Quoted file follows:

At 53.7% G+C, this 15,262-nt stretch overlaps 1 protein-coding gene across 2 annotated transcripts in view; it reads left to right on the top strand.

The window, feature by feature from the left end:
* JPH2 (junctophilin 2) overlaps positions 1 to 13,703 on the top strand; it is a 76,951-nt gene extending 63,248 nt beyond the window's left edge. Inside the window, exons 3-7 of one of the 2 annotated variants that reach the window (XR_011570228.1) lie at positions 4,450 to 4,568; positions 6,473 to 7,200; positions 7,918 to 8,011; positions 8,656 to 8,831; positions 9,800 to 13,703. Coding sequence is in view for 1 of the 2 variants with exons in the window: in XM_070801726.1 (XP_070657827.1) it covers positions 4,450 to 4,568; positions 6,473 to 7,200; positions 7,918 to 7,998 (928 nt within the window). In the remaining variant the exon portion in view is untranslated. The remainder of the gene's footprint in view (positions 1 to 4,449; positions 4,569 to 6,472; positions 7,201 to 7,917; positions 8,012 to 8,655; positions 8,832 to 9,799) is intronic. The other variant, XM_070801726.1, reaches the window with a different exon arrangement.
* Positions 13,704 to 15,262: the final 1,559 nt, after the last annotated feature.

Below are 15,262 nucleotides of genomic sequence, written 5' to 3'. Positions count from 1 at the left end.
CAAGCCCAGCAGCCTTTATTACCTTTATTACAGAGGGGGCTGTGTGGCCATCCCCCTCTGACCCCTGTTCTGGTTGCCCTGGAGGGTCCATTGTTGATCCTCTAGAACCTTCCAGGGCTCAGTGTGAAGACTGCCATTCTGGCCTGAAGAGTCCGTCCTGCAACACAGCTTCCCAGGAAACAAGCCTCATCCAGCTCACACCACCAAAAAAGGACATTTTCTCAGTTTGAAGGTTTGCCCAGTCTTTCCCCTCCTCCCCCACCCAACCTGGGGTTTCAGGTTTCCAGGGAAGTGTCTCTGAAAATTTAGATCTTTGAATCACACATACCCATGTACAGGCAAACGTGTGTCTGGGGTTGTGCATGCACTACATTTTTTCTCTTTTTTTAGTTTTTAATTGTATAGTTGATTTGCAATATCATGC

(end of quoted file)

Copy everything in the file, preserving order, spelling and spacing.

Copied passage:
At 53.7% G+C, this 15,262-nt stretch overlaps 1 protein-coding gene across 2 annotated transcripts in view; it reads left to right on the top strand.

The window, feature by feature from the left end:
* JPH2 (junctophilin 2) overlaps positions 1 to 13,703 on the top strand; it is a 76,951-nt gene extending 63,248 nt beyond the window's left edge. Inside the window, exons 3-7 of one of the 2 annotated variants that reach the window (XR_011570228.1) lie at positions 4,450 to 4,568; positions 6,473 to 7,200; positions 7,918 to 8,011; positions 8,656 to 8,831; positions 9,800 to 13,703. Coding sequence is in view for 1 of the 2 variants with exons in the window: in XM_070801726.1 (XP_070657827.1) it covers positions 4,450 to 4,568; positions 6,473 to 7,200; positions 7,918 to 7,998 (928 nt within the window). In the remaining variant the exon portion in view is untranslated. The remainder of the gene's footprint in view (positions 1 to 4,449; positions 4,569 to 6,472; positions 7,201 to 7,917; positions 8,012 to 8,655; positions 8,832 to 9,799) is intronic. The other variant, XM_070801726.1, reaches the window with a different exon arrangement.
* Positions 13,704 to 15,262: the final 1,559 nt, after the last annotated feature.

Below are 15,262 nucleotides of genomic sequence, written 5' to 3'. Positions count from 1 at the left end.
CAAGCCCAGCAGCCTTTATTACCTTTATTACAGAGGGGGCTGTGTGGCCATCCCCCTCTGACCCCTGTTCTGGTTGCCCTGGAGGGTCCATTGTTGATCCTCTAGAACCTTCCAGGGCTCAGTGTGAAGACTGCCATTCTGGCCTGAAGAGTCCGTCCTGCAACACAGCTTCCCAGGAAACAAGCCTCATCCAGCTCACACCACCAAAAAAGGACATTTTCTCAGTTTGAAGGTTTGCCCAGTCTTTCCCCTCCTCCCCCACCCAACCTGGGGTTTCAGGTTTCCAGGGAAGTGTCTCTGAAAATTTAGATCTTTGAATCACACATACCCATGTACAGGCAAACGTGTGTCTGGGGTTGTGCATGCACTACATTTTTTCTCTTTTTTTAGTTTTTAATTGTATAGTTGATTTGCAATATCATGC